Payment protection insurance: read the small print!

30 September 2008 / by Daniela Gieseler
As further job losses seem imminent in the current economic climate, financial comparison site moneysupermarket.com advises consumers to consider if payment protection insurance (PPI) could really help them weather the credit crunch.

Payment protection insurance for mortgage, loan or credit card repayments can offer a lifeline and cover expenses when people are made redundant or beome unable to work because of illness or an accident.

However, moneysupermarket.com's findings show that only one in seven Brits (14 per cent) consider PPI crucial and already have it, and seven per cent said that the uncertainty of the current economic climate had prompted them to consider buying it. Almost a quarter of people (24 per cent) do not even know what it is.

"A tenth of people would only buy a PPI policy if they felt their job was under threat," says Emma Walker, head of protection at moneysupermarket.com. "The best time to buy a policy is when you least expect to need it - the small print will usually reveal insurance of this kind is void if the policyholder is aware of impending unemployment."

The research revealed that applications for PPI policies are currently dominated by people working in the finance and business sector (39 per cent), followed by the construction industry (16 per cent) – both industries have been hit by job cuts recently.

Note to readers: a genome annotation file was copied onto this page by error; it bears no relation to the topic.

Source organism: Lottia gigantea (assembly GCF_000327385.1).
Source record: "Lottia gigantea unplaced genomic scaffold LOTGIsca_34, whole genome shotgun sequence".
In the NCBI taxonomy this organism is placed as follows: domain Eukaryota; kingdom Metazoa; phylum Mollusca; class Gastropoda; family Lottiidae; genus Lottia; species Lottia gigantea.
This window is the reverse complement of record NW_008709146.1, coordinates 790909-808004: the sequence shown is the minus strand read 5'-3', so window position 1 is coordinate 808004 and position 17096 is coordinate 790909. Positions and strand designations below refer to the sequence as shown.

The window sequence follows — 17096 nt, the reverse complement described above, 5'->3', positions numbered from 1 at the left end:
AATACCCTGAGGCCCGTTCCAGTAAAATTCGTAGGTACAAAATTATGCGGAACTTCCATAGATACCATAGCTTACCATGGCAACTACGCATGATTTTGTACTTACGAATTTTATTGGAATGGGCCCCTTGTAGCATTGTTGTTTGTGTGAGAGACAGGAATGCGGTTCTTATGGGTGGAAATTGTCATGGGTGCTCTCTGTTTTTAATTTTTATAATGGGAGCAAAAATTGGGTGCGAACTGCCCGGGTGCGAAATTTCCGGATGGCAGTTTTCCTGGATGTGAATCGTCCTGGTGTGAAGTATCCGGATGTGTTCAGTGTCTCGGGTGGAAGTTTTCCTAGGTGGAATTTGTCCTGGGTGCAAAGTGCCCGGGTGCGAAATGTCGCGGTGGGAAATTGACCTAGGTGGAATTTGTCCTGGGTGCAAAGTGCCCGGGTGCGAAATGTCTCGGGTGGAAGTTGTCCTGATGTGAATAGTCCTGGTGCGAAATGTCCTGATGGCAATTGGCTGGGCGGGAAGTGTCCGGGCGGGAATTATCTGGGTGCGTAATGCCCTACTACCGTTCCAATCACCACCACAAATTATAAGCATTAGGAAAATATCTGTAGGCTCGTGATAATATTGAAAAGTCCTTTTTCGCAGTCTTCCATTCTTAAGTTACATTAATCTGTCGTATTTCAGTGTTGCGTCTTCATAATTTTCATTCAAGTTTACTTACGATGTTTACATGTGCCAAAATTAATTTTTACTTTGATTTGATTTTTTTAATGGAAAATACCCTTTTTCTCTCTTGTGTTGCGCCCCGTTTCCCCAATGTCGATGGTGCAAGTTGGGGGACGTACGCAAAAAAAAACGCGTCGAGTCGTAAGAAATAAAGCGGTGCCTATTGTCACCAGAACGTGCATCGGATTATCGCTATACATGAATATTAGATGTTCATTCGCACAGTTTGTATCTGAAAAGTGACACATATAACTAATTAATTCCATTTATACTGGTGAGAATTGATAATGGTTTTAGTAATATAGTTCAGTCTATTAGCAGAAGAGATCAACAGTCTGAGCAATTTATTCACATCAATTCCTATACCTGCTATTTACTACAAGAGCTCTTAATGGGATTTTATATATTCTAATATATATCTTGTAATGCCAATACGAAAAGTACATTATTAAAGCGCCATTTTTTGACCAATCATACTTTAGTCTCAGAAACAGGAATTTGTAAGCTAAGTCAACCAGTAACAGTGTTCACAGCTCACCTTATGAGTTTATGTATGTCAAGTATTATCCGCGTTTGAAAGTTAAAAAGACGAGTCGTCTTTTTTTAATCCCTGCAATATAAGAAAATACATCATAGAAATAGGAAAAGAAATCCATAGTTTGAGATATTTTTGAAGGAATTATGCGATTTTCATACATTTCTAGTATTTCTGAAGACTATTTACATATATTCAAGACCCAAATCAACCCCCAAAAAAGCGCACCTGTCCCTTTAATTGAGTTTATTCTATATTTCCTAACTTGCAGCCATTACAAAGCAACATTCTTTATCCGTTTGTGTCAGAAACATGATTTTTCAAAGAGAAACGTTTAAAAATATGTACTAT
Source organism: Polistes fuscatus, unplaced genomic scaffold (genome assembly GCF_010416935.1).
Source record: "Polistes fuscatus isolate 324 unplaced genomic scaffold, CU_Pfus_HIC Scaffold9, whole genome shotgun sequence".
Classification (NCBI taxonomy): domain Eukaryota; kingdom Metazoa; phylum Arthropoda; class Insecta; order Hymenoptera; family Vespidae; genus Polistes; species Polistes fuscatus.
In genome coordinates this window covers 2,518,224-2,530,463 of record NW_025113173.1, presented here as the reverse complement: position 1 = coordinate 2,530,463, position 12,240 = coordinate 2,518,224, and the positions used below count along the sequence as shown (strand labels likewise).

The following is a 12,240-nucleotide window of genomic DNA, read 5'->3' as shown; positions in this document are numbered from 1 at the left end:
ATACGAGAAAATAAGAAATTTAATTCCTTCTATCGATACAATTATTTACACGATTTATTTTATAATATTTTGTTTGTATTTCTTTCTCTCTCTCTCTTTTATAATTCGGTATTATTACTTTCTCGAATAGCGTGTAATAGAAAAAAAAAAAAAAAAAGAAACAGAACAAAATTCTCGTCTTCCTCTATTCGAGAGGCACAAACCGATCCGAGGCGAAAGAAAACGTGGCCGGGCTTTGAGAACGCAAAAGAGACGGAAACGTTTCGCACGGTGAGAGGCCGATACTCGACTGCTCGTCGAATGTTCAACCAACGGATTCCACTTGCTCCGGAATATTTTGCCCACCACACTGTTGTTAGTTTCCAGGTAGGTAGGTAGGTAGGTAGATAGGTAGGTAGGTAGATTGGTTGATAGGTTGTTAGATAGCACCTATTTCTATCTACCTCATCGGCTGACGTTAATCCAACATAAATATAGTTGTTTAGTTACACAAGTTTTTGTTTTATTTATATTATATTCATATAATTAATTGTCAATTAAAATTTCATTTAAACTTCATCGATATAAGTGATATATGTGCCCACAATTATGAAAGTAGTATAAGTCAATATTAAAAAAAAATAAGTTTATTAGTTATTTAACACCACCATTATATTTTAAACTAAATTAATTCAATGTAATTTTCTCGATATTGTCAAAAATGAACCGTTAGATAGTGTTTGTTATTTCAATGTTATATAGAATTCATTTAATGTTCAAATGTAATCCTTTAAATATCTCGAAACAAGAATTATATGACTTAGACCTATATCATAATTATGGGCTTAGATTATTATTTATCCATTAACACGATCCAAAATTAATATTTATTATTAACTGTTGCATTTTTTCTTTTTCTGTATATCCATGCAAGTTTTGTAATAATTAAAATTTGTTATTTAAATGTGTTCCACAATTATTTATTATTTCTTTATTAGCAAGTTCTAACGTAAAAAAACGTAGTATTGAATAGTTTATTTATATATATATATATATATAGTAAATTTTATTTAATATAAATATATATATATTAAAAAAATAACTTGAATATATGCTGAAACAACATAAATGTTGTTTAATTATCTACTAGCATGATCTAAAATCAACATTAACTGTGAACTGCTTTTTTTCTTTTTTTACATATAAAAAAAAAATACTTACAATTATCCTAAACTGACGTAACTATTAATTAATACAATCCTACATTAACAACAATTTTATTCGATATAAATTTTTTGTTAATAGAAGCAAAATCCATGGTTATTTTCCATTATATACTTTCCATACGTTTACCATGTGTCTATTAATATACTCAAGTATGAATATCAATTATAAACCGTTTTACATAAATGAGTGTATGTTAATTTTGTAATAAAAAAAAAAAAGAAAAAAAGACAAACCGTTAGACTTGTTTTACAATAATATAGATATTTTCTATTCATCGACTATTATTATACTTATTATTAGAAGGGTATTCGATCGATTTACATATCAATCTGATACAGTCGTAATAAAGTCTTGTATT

Ms Walker highlighted the importance of working out what type and level of cover are appropriate for individual circumstances: "Be upfront with your adviser about your situation and get as much information on your policy as possible so you're not in for any shocks. Exclusions and caveats are commonplace in a policy."

Meanwhile consumer watchdog Which? has called on the Financial Services Authority (FSA), demanding a complete overhaul of the payment protection insurance market.

In the past, a considerable number of consumers have been sold PPI without being aware of it or have not been thoroughly informed about the numerous exclusions on the policy. For instance, people over a certain age or self-employed people might not be able to claim on a policy.

Which? research shows that there have been as many as two million cases of mis-sold payment protection insurance to people who may never be able to make a claim. Quoting the example of a couple who paid £22,568 in payment protection insurance for a £56,000 loan, Which? also highlights that many policies are unduly expensive.

Which? personal finance campaigns manager, Doug Taylor, says: "Slapping firms on the wrist with large fines is a start but doesn't go far enough. The fact that firms are still being fined for PPI failings shows that the problem won't go away on its own and PPI's relatively low profile means the number of complaints doesn't necessarily reflect the number of mis-sold policies."

"The FSA must do more to deter firms from mis-selling in the first place, ensuring that all victims of mis-selling are automatically compensated with a fair and robust system."

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